Gillian Bates takes a look at the lighter side of life and work as a freelance in the arts
I’ve just been to a women of influence lunch – yes, moi! We had a superb lunch, speakers and a goody bag. (The goody bag held a copy of Hello magazine, some tights, a packet of mints, and, inexplicably, a spectacles wiping cloth. I initially mistook this final item for a condom and thought how liberated the organisers were). I was at a table with other arts colleagues, the only tricky moment coming as the raffle was drawn and we sat silently praying we wouldn’t win the free tickets for the venues we were all working for.
One of the speakers was Stella Rimmington, the former head of MI5. She ironically called her speech Housewife Superspy. Once, as a working mother, she was sent to meet a Russian to persuade him to defect. On her way to the London hotel where he was waiting she got a call from her nanny saying her young daughter had suffered convulsions …
The pure gasp of horror that went round the room reminded me of how many working parents face such similar dilemmas. Years ago, when I was a fresh-faced Press and Publicity Officer, older women used to bang on about workplace crèches and nursery fees and low cost child care. When I reached that stage myself, I kept thinking – whatever happened to that?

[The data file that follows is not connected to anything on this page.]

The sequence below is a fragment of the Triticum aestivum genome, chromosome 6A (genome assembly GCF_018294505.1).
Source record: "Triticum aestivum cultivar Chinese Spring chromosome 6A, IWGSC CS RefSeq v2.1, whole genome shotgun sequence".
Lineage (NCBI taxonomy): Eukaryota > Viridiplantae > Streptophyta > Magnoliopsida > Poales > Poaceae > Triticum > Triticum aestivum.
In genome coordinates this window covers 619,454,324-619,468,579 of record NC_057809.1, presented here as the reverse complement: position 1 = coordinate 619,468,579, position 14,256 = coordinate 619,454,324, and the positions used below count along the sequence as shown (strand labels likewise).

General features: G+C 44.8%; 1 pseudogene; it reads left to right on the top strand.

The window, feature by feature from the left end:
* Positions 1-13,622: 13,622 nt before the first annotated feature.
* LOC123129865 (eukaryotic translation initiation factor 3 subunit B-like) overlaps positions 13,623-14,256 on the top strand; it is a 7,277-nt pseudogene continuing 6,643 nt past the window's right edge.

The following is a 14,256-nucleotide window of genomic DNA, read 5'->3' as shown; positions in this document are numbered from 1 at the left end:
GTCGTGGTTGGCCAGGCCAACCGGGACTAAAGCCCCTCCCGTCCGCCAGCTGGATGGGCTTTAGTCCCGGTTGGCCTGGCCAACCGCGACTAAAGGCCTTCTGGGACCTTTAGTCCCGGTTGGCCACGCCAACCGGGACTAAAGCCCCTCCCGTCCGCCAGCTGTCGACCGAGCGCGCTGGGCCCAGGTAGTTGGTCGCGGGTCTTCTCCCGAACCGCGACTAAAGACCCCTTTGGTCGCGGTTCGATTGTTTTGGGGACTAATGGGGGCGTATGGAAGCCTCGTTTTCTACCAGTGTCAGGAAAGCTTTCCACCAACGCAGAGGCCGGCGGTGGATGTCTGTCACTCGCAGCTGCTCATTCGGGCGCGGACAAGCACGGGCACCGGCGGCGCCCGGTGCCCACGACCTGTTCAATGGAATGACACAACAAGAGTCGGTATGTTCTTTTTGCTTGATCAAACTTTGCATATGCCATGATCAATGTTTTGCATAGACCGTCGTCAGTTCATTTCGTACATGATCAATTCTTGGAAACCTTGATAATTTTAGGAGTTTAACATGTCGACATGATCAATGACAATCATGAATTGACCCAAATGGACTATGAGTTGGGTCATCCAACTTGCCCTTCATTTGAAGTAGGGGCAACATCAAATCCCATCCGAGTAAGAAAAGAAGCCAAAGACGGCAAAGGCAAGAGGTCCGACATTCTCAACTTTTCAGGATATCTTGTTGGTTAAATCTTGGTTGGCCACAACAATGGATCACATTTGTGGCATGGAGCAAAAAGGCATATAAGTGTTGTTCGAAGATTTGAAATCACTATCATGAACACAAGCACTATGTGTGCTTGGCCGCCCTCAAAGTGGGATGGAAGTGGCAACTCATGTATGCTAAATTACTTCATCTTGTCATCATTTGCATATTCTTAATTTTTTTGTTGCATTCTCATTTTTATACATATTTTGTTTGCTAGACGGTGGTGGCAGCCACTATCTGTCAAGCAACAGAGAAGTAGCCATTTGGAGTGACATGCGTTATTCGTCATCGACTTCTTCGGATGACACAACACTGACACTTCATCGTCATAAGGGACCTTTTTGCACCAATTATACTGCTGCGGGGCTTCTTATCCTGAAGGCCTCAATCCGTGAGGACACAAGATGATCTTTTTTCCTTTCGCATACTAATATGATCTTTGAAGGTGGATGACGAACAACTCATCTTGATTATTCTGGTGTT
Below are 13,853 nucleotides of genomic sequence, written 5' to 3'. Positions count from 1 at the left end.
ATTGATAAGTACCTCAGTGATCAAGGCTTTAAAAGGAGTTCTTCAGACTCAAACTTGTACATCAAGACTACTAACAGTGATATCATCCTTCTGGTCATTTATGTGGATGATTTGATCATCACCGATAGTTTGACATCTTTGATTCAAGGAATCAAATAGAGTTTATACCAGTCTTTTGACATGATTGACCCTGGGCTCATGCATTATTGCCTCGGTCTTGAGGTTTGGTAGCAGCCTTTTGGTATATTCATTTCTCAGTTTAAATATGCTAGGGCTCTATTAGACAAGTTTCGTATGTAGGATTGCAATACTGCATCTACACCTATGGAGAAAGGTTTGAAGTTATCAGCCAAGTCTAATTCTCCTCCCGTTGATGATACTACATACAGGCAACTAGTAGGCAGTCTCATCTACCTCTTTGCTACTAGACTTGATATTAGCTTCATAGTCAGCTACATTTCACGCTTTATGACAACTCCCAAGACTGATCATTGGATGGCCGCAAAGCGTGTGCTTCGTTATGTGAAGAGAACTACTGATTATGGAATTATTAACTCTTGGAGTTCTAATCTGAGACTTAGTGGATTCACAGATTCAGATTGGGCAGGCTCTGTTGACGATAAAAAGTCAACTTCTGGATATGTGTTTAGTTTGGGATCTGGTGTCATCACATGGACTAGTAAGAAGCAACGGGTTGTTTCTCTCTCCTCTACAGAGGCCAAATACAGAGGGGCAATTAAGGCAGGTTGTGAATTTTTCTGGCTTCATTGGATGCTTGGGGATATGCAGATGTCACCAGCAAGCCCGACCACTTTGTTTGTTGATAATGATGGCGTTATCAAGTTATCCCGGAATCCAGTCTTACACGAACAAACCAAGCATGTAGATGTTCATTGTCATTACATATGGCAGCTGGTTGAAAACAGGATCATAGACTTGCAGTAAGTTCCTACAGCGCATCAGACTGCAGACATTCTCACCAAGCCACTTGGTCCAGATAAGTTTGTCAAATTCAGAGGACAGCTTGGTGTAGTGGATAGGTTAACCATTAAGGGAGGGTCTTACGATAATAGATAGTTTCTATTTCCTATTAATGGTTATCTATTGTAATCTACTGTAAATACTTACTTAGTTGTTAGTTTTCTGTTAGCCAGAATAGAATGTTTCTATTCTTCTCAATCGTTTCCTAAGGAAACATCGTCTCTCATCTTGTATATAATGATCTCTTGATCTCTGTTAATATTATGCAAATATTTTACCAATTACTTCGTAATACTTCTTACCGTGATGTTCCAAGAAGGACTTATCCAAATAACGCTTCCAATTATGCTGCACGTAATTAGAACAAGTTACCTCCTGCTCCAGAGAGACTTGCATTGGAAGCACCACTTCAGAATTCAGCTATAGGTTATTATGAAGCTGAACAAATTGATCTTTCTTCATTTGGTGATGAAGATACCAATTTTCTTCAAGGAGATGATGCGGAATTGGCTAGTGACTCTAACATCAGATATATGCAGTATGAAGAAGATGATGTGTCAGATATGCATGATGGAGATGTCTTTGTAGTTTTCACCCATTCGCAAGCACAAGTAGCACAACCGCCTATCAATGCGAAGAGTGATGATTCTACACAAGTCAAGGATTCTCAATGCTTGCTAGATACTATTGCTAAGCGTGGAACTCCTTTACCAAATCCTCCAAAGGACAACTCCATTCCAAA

Since even getting a decent wage in our sector comes as an unexpected surprise, we don’t seem to fight for/expect/demand any workplace childcare provision or even special treatment as working parents. (Although we are always really pleased to see other people’s babies when they are brought to the office). However, I’ll bet my bottom dollar (and I’m pretty much down to that, thanks to my tax liability) that all parents reading this column have experienced less dramatic versions of Stella’s dilemma…and like her, chose the baby not the job. (And that Russian never did defect, apparently.)
Gillian Bates is a freelance arts marketing consultant.